Libby judge questions Bush commutation as Judiciary Committee prepares hearings
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The House Judiciary Committee plans hearings next week into President George W. Bush's decision to commute the sentence of convicted former White House aide I. Lewis 'Scooter' Libby. They are likely to focus their inquiry into whether Bush's commuting of a jail sentence that had not yet been served was appropriate after the key judge in the Libby case questioned the President's act.
Federal District Judge Reggie Walton, who sentenced Libby to 30 months in jail for perjury, obstruction of justice, and making false statements in the investigation of the outing of Plame, raised concerns about the President's commutation of Libby in a Tuesday filing. He suggested that the commutation cannot be used without Libby first serving time in jail.
"It has been brought to the Court's attention that the United States Probation Office for the District Court of the District of Columbia intends to contact [Scooter Libby] imminently to require him to begin his term of supervised release. Strictly construed, the statute authorizing the imposition of supervised release indicates that such release should occur only after the defendant has already served a term of imprisonment," Walton wrote in the filing, which was posted at the Sentencing Law and Policy Blog on Tuesday.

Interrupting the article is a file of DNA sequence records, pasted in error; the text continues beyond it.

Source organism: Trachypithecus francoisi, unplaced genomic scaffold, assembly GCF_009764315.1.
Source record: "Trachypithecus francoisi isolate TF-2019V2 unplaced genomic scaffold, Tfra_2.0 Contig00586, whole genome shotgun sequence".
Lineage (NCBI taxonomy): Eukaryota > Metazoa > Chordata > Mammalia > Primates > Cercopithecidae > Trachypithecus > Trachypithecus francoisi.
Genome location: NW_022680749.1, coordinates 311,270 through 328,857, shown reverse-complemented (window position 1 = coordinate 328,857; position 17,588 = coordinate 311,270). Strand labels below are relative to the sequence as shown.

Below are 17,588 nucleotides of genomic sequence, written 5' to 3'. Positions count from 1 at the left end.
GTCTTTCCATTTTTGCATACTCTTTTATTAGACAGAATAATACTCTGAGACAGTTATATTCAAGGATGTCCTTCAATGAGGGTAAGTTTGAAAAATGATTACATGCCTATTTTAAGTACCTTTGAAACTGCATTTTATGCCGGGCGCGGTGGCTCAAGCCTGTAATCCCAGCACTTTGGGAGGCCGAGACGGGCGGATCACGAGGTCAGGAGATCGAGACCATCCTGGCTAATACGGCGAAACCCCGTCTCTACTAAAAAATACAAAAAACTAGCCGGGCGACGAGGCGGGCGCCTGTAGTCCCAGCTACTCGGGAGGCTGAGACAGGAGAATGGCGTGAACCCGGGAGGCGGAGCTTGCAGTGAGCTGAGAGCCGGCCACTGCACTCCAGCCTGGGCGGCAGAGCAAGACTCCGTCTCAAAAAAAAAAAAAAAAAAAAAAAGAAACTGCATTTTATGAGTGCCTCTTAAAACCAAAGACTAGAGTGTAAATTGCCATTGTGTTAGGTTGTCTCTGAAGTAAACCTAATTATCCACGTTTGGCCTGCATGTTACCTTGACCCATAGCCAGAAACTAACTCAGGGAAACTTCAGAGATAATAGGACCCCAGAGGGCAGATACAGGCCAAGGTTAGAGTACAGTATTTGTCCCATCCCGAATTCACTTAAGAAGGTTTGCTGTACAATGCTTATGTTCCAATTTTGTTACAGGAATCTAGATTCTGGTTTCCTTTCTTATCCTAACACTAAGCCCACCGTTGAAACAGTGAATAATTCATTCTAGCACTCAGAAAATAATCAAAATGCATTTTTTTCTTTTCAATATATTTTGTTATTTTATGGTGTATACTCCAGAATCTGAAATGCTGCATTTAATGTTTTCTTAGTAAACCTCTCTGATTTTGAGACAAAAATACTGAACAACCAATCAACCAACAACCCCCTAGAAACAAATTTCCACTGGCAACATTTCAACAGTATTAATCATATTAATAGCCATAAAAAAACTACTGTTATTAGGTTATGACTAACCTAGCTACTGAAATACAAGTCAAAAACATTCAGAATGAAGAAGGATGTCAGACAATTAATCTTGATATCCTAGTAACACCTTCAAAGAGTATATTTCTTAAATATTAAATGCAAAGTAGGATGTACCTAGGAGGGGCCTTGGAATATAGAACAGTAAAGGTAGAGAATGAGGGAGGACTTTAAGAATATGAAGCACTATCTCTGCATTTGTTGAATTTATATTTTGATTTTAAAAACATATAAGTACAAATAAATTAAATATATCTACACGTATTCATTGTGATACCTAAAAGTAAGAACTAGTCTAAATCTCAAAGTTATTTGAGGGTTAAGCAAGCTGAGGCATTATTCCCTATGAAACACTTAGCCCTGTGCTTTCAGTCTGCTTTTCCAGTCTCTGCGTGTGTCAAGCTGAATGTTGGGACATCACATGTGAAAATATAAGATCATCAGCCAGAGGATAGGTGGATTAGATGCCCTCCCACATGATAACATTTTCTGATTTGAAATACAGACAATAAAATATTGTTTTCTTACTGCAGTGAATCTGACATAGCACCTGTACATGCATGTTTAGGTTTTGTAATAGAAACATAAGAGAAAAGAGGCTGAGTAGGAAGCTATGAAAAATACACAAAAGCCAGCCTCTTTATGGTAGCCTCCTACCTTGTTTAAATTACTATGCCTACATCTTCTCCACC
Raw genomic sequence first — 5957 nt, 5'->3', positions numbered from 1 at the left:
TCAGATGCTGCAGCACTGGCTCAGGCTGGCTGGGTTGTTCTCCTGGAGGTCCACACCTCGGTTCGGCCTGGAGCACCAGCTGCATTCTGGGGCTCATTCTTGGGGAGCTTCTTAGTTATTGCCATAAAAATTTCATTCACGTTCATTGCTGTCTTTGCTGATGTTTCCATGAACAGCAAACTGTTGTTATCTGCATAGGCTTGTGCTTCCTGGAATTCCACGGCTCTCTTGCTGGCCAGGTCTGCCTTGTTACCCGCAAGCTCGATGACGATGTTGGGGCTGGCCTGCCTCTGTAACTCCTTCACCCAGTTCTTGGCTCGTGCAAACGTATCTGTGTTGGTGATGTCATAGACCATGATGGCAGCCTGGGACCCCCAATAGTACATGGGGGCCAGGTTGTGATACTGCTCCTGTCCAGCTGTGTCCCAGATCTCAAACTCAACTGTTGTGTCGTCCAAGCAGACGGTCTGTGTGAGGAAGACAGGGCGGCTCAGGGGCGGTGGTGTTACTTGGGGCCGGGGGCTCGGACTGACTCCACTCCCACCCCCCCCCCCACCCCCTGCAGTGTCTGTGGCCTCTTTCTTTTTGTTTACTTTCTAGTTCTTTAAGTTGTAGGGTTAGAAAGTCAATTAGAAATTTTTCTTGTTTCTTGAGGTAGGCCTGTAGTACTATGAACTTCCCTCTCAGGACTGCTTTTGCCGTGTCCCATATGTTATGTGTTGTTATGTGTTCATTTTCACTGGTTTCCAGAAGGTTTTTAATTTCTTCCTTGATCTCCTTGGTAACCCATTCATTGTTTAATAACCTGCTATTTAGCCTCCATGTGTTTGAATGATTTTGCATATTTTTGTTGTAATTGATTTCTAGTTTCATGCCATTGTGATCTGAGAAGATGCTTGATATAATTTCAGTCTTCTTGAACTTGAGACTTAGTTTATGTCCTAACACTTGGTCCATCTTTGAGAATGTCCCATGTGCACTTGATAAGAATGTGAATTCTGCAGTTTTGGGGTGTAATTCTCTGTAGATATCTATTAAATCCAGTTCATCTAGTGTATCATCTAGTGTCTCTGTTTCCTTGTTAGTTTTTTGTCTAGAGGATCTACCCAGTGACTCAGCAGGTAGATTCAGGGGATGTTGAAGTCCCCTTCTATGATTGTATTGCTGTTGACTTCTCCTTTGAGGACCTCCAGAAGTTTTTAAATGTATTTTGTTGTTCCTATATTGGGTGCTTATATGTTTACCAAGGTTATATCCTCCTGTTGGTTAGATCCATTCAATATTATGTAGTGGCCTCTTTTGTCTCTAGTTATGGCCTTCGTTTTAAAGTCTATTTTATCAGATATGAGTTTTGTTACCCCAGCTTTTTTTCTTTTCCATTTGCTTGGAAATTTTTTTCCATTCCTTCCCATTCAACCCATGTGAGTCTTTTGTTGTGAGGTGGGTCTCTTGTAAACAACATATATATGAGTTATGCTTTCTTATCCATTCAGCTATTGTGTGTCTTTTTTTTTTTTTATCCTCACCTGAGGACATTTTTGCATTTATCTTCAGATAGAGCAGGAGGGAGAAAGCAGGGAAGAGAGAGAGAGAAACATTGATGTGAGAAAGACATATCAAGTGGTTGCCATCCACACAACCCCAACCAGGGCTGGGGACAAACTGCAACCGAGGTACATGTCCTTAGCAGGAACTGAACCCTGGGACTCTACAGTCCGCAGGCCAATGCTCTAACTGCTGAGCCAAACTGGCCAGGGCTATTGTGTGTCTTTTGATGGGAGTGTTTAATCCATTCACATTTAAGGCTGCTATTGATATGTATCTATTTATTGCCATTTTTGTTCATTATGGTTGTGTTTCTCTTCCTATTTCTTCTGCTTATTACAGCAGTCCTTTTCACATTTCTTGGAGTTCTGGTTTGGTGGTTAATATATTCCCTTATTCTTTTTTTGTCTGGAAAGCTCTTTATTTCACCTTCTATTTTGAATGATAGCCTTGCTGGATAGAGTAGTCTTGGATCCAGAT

He added, "[Section 3583, the law in question] does not appear to contemplate a situation in which a defendant may be placed under supervised release without first completing a term of incarceration."
Tony Snow was asked a related question in a Tuesday morning press conference. He said the president was ruling out any jail time for Libby.
"He thought that any jail time was excessive. And therefore, he did not see fit to have Scooter Libby taken to jail," the White House Press Secretary stated, after a reporter pointed out that "Normally, somebody at least serves a day in jail, a week in jail, a month in jail," before a commutation is granted.
In a statement to RAW STORY Tuesday, Rep. John Conyers (D-MI), Chairman of the House Judiciary Committee, said the decision to commute Libby's sentence required congressional oversight.
"In light of yesterday's announcement by the President that he was commuting the prison sentence for Scooter Libby, it is imperative that Congress look into presidential authority to grant clemency, and how such power may be abused," Conyers said in a statement released to RAW STORY Tuesday night. "Taken to its extreme, the use of such authority could completely circumvent the law enforcement process and prevent credible efforts to investigate wrongdoing in the executive branch."
Another Democratic Congress member agreed with the Chairman.
"The President's blatant disregard for the rule of law proves that Democrats must redouble their efforts to hold this administration accountable," Rep. Carolyn Maloney (D-NY) told the New York Daily News.'
The hearing is scheduled for Wednesday, July 11, at 10:15 AM. The committee has not yet announced the witnesses who will testify at the hearing.